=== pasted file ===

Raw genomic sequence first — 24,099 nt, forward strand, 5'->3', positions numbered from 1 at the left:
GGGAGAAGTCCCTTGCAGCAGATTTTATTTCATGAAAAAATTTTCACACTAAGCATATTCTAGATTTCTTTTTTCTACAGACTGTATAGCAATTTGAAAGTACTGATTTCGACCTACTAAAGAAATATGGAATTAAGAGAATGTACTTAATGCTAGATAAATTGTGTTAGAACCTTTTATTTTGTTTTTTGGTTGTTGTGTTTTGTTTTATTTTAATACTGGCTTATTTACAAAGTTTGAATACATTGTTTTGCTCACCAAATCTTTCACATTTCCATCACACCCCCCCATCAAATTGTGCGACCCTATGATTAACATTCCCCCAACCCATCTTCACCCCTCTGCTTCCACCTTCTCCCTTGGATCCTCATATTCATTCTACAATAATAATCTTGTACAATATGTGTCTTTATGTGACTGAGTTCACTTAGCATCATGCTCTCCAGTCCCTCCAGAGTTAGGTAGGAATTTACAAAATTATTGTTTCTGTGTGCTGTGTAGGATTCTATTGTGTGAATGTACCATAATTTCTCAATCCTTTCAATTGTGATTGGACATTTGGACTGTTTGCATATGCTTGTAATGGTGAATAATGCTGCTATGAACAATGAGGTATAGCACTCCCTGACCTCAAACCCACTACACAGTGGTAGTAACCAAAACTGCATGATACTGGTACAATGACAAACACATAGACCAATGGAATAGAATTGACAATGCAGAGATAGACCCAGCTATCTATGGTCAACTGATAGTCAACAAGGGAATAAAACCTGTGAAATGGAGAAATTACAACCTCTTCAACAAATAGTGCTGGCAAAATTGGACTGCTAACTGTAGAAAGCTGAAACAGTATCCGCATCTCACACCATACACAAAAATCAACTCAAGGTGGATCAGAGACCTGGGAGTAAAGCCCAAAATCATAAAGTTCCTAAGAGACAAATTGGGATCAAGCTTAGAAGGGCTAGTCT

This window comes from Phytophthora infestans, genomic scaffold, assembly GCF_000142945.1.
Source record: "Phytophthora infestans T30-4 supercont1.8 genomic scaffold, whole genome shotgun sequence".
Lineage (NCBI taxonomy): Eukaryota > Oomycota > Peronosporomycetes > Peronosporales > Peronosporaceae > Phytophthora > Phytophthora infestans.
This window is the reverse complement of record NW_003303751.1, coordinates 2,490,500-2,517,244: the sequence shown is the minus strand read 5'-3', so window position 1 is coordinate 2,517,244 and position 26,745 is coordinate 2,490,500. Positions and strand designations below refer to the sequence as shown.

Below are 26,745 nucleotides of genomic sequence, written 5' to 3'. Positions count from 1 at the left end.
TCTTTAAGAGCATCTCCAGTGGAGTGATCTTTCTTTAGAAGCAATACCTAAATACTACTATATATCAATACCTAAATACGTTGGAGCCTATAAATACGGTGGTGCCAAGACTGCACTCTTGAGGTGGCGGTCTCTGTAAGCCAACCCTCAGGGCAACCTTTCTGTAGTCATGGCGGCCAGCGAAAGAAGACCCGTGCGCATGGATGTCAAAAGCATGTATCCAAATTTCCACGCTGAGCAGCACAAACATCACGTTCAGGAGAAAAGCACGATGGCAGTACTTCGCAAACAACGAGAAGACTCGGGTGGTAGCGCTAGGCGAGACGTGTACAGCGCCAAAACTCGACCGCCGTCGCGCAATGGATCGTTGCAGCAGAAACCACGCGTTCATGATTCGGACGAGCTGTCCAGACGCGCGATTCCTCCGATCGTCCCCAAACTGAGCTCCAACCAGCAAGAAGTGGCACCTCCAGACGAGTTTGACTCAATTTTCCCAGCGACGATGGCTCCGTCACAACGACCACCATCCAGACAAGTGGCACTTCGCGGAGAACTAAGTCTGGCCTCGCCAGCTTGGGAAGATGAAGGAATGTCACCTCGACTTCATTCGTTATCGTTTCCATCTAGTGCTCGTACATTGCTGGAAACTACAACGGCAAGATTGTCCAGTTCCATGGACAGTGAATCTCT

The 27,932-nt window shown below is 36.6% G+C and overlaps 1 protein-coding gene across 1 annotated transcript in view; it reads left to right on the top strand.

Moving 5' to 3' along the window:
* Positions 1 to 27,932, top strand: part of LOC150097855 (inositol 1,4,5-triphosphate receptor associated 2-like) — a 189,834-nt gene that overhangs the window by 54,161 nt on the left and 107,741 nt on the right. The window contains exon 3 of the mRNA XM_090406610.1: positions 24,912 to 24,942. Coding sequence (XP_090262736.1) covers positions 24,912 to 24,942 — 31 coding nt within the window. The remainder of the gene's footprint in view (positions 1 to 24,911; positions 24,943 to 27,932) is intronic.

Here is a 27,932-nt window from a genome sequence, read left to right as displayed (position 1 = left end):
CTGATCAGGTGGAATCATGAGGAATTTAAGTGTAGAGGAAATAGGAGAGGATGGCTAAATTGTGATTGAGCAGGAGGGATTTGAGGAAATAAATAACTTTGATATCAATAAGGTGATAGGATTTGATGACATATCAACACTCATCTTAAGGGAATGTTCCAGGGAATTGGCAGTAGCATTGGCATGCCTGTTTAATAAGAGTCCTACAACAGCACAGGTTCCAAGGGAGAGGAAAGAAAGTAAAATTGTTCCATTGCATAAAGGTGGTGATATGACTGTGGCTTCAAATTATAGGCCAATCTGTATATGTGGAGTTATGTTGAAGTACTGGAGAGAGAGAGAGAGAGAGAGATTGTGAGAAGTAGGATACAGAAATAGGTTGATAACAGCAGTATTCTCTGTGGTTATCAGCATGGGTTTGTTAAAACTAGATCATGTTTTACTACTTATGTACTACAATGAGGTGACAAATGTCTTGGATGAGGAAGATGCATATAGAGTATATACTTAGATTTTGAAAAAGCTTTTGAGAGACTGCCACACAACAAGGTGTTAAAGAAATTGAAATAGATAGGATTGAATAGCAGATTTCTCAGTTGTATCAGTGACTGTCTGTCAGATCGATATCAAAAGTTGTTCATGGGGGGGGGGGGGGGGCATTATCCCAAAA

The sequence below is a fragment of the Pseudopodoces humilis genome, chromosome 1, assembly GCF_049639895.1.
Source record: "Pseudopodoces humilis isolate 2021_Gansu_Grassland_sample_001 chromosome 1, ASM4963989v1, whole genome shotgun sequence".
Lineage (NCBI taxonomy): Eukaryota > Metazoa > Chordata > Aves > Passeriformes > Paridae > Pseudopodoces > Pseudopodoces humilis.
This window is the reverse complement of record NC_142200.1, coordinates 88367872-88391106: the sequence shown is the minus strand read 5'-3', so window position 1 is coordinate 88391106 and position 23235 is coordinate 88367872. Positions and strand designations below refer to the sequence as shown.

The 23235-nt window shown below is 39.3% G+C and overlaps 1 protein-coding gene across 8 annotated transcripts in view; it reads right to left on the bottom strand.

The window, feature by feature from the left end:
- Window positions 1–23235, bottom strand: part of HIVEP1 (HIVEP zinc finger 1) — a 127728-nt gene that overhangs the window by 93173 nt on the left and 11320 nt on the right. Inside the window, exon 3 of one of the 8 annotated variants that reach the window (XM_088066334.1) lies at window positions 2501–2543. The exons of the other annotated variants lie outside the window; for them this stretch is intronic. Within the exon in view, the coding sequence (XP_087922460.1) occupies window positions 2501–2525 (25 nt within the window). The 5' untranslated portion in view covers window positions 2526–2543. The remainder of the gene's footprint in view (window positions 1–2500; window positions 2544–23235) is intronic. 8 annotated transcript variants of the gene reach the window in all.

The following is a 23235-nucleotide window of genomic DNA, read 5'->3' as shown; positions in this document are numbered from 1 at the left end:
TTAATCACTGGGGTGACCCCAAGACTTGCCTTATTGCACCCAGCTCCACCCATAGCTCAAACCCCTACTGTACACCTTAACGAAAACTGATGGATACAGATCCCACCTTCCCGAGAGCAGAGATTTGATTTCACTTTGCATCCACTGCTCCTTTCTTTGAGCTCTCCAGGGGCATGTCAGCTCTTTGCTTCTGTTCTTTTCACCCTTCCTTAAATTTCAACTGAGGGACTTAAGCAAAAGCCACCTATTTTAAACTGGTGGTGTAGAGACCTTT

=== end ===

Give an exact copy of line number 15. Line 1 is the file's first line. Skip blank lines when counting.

Source record: "Pseudopodoces humilis isolate 2021_Gansu_Grassland_sample_001 chromosome 1, ASM4963989v1, whole genome shotgun sequence".